8 Gadgets Designed To Rebalance Our Relationship With Technology

The company behind the minimalist MP-01 phone asked students from one of the world’s best design schools to reimagine household gadgets.

Cult Swiss consumer electronics maker Punkt has been trying to elevate the standard of design in home gadgetry since its inception. As part of that mission, the Lugano-based firm has regularly teamed up with design schools and universities, such as the Royal College of Art in the U.K. or the University of Art and Design in Basel, to maintain links with new generations of designers, and keep itself open to fresh ideas.


This year, Punkt partnered with École cantonale d’art de Lausanne (ECAL) to give common home electronics more human-centric designs. Finished designs include an e-ink weather station, a printer you hang on your wall like a painting, a clock that is designed to fit in the corner of your room, and a hexagonal projector that can throw images anywhere. The thesis: Gadgets should be subservient to humans, not their masters.

The partnership started in September, when Punkt founder Petter Neby addressed Lausanne’s Master Product Design class. He challenged them to design new types of gadgets that could rebalance people’s relationship with technology, by addressing problems such as gadgets with too many functions and the day-to-day stress of being too jacked into the Internet. But Neby’s goal wasn’t just to design pie-in-the-sky gadgets that could never be manufactured at scale; he also taught ECAL’s students about the supply chain realities of creating new hardware.

The eight products that came out of the year-long collaboration aren’t Punkt products yet, but they very well could be included in future catalogs. In addition to the prototypes listed above, the collection includes a flashlight that can double as a table lamp; a digital camera that strips away the lens finders and screens of modern digital cameras to keep photographers focused on the here-and-now; an extension cord that automatically retracts so as to only give you as much cable as you need; and an Internet radio that allows users to tune to new stations as easily as turning the hands on a clock.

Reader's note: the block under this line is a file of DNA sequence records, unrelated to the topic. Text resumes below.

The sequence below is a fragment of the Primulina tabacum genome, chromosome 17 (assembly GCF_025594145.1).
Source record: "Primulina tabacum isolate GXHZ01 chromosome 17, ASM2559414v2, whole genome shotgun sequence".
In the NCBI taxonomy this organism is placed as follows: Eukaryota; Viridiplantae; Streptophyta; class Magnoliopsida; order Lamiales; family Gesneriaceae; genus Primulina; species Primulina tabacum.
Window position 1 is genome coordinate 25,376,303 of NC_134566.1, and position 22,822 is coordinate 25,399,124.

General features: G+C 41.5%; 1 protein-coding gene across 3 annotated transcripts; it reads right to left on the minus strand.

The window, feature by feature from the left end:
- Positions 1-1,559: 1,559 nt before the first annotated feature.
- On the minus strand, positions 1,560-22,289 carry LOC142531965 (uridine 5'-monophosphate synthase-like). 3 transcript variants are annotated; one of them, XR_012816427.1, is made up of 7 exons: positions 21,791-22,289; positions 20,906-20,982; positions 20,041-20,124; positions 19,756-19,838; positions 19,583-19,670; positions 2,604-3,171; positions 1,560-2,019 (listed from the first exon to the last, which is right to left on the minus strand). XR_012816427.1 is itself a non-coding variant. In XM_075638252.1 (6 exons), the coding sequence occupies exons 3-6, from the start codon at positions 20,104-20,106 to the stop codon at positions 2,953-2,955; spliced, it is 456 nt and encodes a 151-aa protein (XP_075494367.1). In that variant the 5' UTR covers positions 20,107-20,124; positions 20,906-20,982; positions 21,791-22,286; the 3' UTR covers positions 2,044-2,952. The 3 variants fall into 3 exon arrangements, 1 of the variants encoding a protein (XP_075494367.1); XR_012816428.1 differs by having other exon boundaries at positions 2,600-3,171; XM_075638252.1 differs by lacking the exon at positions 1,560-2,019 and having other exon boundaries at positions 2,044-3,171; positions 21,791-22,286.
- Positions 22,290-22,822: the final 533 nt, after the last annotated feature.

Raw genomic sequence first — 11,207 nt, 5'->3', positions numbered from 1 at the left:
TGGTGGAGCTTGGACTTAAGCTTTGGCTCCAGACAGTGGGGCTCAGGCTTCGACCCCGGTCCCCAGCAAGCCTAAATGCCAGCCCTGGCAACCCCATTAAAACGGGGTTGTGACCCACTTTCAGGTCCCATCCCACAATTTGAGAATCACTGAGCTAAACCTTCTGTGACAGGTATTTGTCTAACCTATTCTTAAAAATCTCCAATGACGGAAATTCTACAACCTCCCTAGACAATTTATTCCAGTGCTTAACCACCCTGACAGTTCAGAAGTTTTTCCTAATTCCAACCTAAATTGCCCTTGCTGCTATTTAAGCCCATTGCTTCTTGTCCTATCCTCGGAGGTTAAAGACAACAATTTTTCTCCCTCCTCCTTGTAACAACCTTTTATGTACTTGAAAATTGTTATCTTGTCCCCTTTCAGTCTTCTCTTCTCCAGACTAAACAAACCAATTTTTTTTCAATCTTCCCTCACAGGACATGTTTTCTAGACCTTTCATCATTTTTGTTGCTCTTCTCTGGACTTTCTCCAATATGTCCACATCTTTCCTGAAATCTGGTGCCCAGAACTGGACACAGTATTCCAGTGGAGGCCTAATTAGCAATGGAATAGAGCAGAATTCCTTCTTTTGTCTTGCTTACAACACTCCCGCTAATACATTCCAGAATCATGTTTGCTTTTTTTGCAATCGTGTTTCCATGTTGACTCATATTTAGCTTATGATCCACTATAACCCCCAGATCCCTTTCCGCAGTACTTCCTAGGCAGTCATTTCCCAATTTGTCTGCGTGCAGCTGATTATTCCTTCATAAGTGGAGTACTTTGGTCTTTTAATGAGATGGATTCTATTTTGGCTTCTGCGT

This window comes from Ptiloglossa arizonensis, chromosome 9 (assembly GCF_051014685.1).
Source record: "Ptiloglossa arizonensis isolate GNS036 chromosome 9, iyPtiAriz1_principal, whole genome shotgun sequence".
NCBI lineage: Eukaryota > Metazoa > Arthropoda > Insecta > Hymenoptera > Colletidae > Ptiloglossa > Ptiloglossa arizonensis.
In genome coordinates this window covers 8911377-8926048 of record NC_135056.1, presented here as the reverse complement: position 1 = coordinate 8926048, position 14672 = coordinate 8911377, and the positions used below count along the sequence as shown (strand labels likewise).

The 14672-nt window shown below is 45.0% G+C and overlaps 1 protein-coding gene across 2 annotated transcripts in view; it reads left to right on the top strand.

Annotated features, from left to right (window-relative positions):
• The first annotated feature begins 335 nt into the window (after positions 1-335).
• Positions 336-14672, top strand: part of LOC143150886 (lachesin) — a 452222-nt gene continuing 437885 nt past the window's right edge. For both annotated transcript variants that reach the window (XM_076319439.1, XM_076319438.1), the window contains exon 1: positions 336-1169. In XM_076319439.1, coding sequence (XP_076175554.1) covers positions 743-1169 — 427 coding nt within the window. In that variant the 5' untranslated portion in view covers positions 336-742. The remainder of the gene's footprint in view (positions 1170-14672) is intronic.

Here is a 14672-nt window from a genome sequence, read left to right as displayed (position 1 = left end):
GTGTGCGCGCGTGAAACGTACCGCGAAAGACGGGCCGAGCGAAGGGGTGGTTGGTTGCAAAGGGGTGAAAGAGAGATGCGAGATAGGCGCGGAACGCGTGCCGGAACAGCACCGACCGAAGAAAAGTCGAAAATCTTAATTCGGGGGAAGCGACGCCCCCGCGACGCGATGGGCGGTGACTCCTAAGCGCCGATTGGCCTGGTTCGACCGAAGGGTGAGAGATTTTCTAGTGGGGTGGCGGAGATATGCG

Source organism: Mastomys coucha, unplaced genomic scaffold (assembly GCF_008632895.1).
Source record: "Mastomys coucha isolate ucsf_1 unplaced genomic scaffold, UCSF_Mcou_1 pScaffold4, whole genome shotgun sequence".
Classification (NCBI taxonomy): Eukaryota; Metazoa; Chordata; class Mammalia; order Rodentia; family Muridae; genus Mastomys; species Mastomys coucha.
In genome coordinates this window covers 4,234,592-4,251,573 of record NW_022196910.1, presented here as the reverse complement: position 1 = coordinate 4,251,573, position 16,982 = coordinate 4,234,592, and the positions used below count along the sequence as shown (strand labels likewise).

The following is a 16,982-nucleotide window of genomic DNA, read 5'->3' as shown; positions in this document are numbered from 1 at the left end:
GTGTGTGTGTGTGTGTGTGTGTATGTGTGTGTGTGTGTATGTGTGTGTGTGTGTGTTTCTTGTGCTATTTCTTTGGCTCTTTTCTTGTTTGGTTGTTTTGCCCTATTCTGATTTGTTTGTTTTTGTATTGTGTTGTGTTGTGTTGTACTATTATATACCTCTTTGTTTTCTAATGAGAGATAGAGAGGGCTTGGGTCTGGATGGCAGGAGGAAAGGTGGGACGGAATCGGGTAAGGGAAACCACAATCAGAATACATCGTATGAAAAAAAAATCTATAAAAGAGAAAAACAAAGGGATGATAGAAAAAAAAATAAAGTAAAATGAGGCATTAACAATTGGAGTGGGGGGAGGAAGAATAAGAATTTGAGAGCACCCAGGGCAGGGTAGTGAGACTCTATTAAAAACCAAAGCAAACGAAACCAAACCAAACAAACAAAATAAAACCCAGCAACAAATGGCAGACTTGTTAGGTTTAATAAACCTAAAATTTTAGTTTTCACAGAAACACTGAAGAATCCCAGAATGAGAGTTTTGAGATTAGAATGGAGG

According to Nebby, keeping an open mind to ideas from up-and-coming design students is part of what helps Punkt succeed as a niche electronics maker. “It’s always good to maintain links with each new generation of designers,” he says in a statement. “It keeps our business fresh, which is good for us, but I do also believe that companies have a duty to contribute to the education of people they will eventually be wanting to employ.”

You can read more about the ECAL designers who collaborated with Punkt and their prototypes here.